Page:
Thursday, March 17, 2005

I go on at Length About Things that are Probably Only of Interest to Me

I have something to confess which is going to make my conservative friends even angrier at me than they all ready are. I’ve started learning French. I’m sorry. But I’ll have you know I did stick up for the USA recently (see blog entry a few days back).

Recently I’ve been reading a lot of history from 19th century Europe, and particularly France. It’s a subject I was first turned on to during my “Modern Europe” class at Calvin. In middle and high school, none of my history classes ever talked about the age of revolution in Europe. I had assumed that European history had essentially ended after America became independent, and nothing of any importance happened there again until the World Wars.

But the cycle of revolutions that shook Europe during the 19th century seem to me to be more exciting than any of the political turbulence during the 20th century. For instance the Revolutions of 1848, which started in Paris, and then quickly spread to every European capital. Added to the wars of independence in the same year in Latin America, and unrest in India, 1848 can legitimately be called the greatest year of worldwide revolution, which makes 1968 look very tame by comparison. Although most of the revolutions of 1848 ended in failure, it must have been an exciting time to be alive. Much of the today’s radical politics were formed in 1848.

Or the history of the first International is interesting as well. The men and woman of the first International, including Karl Marx and anarchist Mikhail Bakunin, traveled Europe working for Revolution in an age where the collapse of government, an end to war, and the universal brotherhood of mankind seemed like it was just a few steps away. The fact that the members of the International came from every country in Europe, and worked for revolution in every country in Europe, shows a real romantic view of true international revolution.

The Paris Commune in 1871 also fascinates me, when the left briefly took control of Paris for two months. Unquestionably the Paris Commune was a diverse lot, consisting of socialists, communists, Jacobins, and Blanquists. But if we broadly define anarchist as anyone with Proudhonist sympathies, than a large portion of the Commune can be classified as anarchists. Imagine that the anarchists once had control of a major European capital. And to think that all this, the 1848 revolutions and the Paris Commune, were not happening in the back waters of some 3rd world country (as we might expect today) but in the heart of Western Civilization.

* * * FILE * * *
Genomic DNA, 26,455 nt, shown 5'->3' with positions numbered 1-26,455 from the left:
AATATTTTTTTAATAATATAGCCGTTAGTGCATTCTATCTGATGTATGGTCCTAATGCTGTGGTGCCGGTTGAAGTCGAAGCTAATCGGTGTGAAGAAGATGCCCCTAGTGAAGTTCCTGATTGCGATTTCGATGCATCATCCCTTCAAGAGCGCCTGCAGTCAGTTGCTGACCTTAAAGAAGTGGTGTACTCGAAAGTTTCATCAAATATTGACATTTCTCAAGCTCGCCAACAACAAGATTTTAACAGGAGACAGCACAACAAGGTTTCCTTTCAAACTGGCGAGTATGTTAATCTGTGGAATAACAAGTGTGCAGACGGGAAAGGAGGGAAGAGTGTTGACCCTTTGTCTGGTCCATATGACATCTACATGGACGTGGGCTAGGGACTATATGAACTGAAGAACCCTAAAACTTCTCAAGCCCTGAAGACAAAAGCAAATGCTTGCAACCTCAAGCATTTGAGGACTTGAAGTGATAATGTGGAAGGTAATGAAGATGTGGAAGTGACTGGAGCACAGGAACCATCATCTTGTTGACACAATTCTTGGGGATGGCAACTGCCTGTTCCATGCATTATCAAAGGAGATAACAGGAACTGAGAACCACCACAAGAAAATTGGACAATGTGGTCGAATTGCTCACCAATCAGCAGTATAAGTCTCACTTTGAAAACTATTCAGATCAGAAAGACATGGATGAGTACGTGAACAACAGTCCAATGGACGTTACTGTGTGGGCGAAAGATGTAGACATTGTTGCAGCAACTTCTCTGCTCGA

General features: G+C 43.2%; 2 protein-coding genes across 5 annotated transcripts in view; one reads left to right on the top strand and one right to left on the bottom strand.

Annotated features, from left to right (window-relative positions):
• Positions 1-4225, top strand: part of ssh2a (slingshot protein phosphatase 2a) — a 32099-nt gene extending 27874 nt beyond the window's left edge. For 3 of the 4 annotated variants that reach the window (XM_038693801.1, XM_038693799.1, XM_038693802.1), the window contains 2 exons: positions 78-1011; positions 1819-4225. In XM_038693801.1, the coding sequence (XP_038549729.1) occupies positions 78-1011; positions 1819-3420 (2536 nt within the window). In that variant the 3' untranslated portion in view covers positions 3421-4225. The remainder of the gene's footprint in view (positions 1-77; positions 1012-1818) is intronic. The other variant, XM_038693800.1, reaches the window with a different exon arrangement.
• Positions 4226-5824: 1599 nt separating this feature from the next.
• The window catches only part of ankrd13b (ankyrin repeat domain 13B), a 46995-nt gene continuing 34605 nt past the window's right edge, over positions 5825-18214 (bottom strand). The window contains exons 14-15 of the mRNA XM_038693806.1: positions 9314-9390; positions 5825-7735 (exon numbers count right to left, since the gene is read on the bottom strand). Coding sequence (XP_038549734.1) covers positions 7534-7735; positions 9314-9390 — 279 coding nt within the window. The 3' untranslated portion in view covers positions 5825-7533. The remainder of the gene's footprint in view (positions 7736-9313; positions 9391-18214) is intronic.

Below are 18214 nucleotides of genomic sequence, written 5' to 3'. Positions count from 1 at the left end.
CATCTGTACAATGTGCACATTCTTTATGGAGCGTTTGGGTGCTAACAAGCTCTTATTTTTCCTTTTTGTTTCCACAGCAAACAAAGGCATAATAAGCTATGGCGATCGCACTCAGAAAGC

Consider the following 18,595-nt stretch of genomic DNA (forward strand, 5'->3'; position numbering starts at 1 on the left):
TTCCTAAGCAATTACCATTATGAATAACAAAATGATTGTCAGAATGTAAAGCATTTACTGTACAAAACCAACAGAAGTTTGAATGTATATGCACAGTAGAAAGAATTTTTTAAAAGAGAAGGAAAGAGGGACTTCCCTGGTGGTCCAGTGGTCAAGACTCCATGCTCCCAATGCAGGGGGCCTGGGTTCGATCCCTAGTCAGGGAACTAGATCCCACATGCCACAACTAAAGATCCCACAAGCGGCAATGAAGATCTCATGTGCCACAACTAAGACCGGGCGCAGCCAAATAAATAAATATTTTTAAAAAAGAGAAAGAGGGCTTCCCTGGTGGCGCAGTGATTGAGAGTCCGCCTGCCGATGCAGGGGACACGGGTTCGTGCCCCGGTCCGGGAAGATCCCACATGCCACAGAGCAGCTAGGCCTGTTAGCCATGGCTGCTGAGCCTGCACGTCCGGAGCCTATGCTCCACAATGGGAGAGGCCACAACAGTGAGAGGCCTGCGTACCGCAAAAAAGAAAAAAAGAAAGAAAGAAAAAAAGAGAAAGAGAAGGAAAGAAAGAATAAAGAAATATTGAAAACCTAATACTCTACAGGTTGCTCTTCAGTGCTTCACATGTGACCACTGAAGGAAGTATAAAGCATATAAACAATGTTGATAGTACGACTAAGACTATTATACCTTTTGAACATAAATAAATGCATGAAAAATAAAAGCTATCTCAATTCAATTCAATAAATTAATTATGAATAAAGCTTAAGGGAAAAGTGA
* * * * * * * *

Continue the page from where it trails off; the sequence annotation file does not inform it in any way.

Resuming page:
Anyway, that’s why I’m interested. I don’t know if this will lead to anything in my future, like further studies in graduate school someday, or not. Reading about it in my spare time is one thing, deciding to dedicate my life to it is quite another. But I’ve decided that it wouldn’t hurt to start learning a little French just in case.

I had previously been trying to learn Korean. I had bought a couple books and language CDs, and had asked a Korean woman at my church to tutor me. She graciously agreed to study with me once a week, and I tried to study by myself on a daily basis. After about two months, I hadn’t learned a single word of Korean. I knew how to say “Hello” and “Thank you”, but since I knew that before anyway (from my trip to Korea 8 years ago), I essentially didn’t learn a single word in two months of studying. The sad part is I’m not exaggerating. I did however manage to get a shaky grasp on the writing system, and could read and write the characters by the end of it (for what that’s worth).